There are very, very few "illegal guns" in circulation. The problem is people who use guns in an illegal fashion, people who cannot legally own them, or stolen property, but property itself has no "illegal" quality in most cases.
      •  Gun trafficking is a national problem (1+ / 0-)
        Recommended by:
        jamess

        The term "gunshow loophole" actually covers three kinds of sales that are already illegal but occur in large numbers every weekend, somewhere. The volume of private sales is larger than many people realize.

        Illegal Sale #1: I don't think I could pass a background check

        Illegal Sale #2: My friend is here to do some paperwork for me. (The so called straw buyer)

        The Loophole: Private sellers who aren't private sellers. (They are selling a volume of firearms that should require a Federal Firearms License).

        For more detail, follow the links and read the report available from the homepage:
        An investigation by NYPD in 2009
        http://www.gunshowundercover2009.org/

        A follow-up investigation by NYPD in 2011 two weeks after the mass shooting in Tuscon, AZ
        http://www.gunshowundercover.org/

        New York State Attorney General investigated sales within NYS and prosecuted 10 sellers who were selling firearms without doing background checks. Since then NYS AG has worked with the industry to develop best practices and hold the show operators responsible for oversight to check which guns were sold and ensure that background checks were performed by all sellers.

        The result will be no more cash and carry for people who are buying and selling firearms through the private sales loophole without a background check.

        Following A.G. Schneiderman’s Investigation, Two Of New York's Largest Gun Show Operators Agree To New Guidelines To Protect The Public
        http://www.ag.ny.gov/...

        Albany gun show promoter signs on to AG’s procedures
        http://blog.timesunion.com/...

        Summary: This is about regulating the transfer of firearms to protect the right of lawful gun owners AND firearms dealers, from unscrupulous dealers who sell firearms without a background check.

        In my view any politician, from any state, can stand up to support UBCs, on the principle that they will protect lawful firearms dealers from unfair competition by unlicensed dealers who may be selling hundreds of firearms a year, but are not subject to ordinary business expenses and taxes, mandatory record keeping and inspections.

        "They did not succeed in taking away our voice" - Angelique Kidjo - Opening the Lightning In a Bottle concert at Radio City Music Hall in New York City - 2003

        by LilithGardener on Wed Mar 27, 2013 at 06:45:10 AM PDT

        [ Parent ]

        •  You missed one (0+ / 0-)
          In my view any politician, from any state, can stand up to support UBCs, on the principle that they will protect lawful firearms dealers from unfair competition by unlicensed dealers who may be selling hundreds of firearms a year, but are not subject to ordinary business expenses and taxes, mandatory record keeping and inspections.
          You missed something. Part of the opposition is going to come from the "You're going to make it so I can't just sell a gun to my best friend or give a gun to my son without jumping through bureaucratic hoops." This person might be in favor for restrictions to stop unscrupulous dealers, but still be opposed to something that is going to treat him or someone he knows exactly like the unscrupulous people the law is aimed at.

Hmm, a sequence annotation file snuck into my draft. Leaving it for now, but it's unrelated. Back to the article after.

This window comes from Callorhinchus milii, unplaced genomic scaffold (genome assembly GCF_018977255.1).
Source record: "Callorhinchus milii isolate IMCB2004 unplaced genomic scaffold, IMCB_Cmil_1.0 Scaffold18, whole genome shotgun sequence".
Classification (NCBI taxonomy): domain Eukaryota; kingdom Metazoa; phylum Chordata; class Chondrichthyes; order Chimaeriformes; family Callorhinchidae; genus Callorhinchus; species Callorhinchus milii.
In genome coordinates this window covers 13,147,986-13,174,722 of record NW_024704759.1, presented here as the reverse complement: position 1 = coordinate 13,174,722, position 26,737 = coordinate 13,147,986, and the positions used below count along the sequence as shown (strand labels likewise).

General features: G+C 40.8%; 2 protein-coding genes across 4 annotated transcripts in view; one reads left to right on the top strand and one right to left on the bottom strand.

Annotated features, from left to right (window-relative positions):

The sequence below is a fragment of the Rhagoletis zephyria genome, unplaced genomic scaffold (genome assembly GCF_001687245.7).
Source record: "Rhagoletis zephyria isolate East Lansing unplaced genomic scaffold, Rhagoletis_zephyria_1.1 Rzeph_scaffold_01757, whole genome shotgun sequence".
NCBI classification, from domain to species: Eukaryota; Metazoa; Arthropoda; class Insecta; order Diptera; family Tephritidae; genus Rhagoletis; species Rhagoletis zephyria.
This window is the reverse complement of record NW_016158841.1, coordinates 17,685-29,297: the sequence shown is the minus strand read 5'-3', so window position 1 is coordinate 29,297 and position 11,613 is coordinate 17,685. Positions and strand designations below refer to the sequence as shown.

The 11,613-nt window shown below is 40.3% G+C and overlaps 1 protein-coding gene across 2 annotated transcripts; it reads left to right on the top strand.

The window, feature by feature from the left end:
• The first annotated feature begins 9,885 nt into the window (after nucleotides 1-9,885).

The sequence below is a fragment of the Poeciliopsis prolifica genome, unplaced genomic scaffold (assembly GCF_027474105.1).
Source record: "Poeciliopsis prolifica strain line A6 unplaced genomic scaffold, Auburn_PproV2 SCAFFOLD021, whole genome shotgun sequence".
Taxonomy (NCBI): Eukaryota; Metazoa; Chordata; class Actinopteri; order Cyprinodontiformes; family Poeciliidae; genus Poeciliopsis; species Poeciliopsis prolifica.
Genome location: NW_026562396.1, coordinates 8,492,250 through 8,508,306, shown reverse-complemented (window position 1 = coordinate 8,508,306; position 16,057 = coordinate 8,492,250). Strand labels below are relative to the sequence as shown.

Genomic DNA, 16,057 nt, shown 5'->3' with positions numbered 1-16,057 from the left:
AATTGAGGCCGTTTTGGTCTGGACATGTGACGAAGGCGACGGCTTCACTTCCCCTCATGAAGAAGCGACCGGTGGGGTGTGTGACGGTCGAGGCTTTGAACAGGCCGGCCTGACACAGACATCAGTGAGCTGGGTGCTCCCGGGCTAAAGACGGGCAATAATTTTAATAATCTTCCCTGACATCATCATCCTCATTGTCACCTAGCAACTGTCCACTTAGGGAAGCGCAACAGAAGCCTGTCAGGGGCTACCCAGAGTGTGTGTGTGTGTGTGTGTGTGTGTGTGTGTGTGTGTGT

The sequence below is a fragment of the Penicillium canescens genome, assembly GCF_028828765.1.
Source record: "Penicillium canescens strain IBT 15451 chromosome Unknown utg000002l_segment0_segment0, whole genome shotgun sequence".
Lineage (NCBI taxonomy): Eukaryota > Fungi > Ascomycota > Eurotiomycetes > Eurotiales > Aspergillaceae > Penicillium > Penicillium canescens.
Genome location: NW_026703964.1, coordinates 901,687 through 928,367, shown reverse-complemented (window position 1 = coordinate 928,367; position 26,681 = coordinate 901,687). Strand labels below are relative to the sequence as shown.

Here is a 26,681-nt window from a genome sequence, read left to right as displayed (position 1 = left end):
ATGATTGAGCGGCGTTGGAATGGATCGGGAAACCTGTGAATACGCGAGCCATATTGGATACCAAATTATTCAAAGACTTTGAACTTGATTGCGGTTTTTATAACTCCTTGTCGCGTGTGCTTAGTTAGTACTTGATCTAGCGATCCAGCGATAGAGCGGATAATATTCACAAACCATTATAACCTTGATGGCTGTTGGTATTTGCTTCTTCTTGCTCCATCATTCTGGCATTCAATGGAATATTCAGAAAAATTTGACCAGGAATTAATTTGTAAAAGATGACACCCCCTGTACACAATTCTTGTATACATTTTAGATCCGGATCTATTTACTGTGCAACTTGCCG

Your argument is that you are protecting lawful gun owners by subjecting them to the same treatment you are aiming directly at the unlawful. To put it in perspective, you are going to a group of young black men in New York City and telling them that from your point of view as a white woman(I'm guessing), "stop and frisk" is for their own good and why can't they be sensible enough to understand that?

          You and I may agree on background checks, but I can say as a gun owner that the way you are framing your argument is going out of your way to offend the group of people (lawful gun owners) you are protecting the rights of.

          •  I would like to explore this further with you (0+ / 0-)

            I like a lot of your ideas, even though I don't always agree on specifics.

            You and I may agree on background checks, but I can say as a gun owner that the way you are framing your argument is going out of your way to offend the group of people (lawful gun owners) you are protecting the rights of.
            Would you please elaborate?

            I'll respond to the rest of your comment separately.

            "They did not succeed in taking away our voice" - Angelique Kidjo - Opening the Lightning In a Bottle concert at Radio City Music Hall in New York City - 2003

            by LilithGardener on Wed Mar 27, 2013 at 07:36:53 AM PDT

            [ Parent ]

          •  Do you have any sense of how much JQ Public (0+ / 0-)

            might be depending a little money under the table buying and selling guns on the side?

            I don't have any sense of how critical that cash flow stream might be to some people who are struggling. But in this economy I can easily accept there will be resistance to closing that private sales option, if it helps put food on the table.

            "They did not succeed in taking away our voice" - Angelique Kidjo - Opening the Lightning In a Bottle concert at Radio City Music Hall in New York City - 2003

            by LilithGardener on Wed Mar 27, 2013 at 07:41:04 AM PDT

            [ Parent ]

          •  As for what New York State is doing, (0+ / 0-)

            to close the gun show loophole, it's my understanding that it benefits upstate/downstate in different ways.

            Upstate and Long Island is where the firearms dealers are (I admit I'm guessing about that), and they are the ones facing competitive pressure from private sales at gun shows who don't have to do background checks under the "don't ask/don't tell" practice. This is grossly unfair in my opinion, although "dealer" is not defined in the law.